Yet I had committed to attending a retreat in Wisconsin thanks to Father Ken, our head priest on campus. He’d asked me for years to attend, and I finally did it. I was so nervous about the retreat and sitting and talking about God all weekend that alone it was enough to make me want to fake an illness. Within 12 hours of the trip to a small town in Wisconsin, I was wheezing and sweating, something that had never happened to me before let alone in front of a group. I was trying to be quiet about it while everyone reflected on their relationship with Christ. I could not lie down without thinking I would stop breathing. Father Ken took me to the ER in the middle of the night. They gave me a breathing treatment and some meds for bronchitis. I told him I was so sorry about 25 times on the 90 minute ride back to the retreat where I slept for the remainder of it. I prayed to God for forgiveness. The whole attempt to go to the retreat was to find religion after years of not totally getting what I was born into – a family of Irish Catholics who frowned upon questions regarding how boring church was to me, and why women had limited roles. The trip to the ER somewhere in small town Wisconsin cost me around $700, and my insurance didn’t cover it. I felt it was best to hang on to one last thread of hope. Seeing that the retreat was a complete wash, I started praying that the commercial would go national just to get me out of the hole. (Not true – but you get the point.)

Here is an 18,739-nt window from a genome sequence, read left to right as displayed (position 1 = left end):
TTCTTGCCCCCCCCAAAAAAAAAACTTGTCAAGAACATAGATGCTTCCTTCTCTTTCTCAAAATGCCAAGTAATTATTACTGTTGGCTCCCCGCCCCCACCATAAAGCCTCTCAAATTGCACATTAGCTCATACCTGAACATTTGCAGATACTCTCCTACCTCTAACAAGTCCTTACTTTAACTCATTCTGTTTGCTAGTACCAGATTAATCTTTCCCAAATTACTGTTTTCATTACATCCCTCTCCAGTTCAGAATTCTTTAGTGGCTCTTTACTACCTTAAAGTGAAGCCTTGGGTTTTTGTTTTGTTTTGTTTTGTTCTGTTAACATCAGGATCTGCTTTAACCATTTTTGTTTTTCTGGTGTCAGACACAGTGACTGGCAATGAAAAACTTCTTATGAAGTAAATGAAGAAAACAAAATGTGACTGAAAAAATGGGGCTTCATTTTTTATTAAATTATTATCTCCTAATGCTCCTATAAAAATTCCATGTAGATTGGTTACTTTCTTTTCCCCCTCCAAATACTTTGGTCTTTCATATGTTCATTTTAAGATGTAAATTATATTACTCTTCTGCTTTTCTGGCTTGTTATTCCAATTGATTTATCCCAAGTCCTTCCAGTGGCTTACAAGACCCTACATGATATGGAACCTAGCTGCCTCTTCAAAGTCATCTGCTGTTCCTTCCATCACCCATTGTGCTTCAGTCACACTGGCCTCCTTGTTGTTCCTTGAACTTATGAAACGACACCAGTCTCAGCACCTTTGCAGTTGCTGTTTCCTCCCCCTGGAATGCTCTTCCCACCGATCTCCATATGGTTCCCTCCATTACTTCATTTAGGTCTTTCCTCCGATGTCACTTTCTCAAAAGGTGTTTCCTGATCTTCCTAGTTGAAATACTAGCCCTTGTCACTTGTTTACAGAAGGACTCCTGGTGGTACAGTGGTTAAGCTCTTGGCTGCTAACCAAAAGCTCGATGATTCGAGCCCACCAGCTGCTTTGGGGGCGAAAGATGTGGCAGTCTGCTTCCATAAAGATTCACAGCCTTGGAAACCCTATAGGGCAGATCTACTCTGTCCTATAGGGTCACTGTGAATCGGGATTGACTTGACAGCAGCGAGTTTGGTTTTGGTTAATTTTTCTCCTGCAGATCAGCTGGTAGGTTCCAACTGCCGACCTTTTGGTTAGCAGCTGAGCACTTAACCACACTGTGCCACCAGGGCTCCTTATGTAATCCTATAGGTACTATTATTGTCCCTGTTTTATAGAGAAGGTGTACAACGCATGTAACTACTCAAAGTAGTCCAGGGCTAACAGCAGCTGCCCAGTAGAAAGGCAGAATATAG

The commercial ran for two to three years or so. Had social media been big back then, the four athletes in the commercial would have stayed in touch. I am sure that if I saw Rasheda, she’d remember the commercial because of how miserable we all were by the end of the work day.
My brother, Ryan, was attending school in Florida around the time it aired. One night he was watching TV with his roommate and the commercial ran. He said to his roommate, “She looks familiar.”
Brian, his roommate, said, “That’s your sister, you jerk.”
I didn’t ask Rasheda about her dad at all. It all felt wrong to talk to her about such a topic. Plus I didn’t study Ali from a boxing perspective, or want to pass judgment on him. I’d written papers on the Vietnam War and honestly, I felt he had the right to do what he did.
All I knew for sure was that he was a beautiful man, even after he retired. And he had that playful sparkle one minute, total eye of the tiger game face the next. That’s what the best in sports can do – turn it on and off that quickly.
Here’s a link to the commercial, “This is a SEC Athlete.”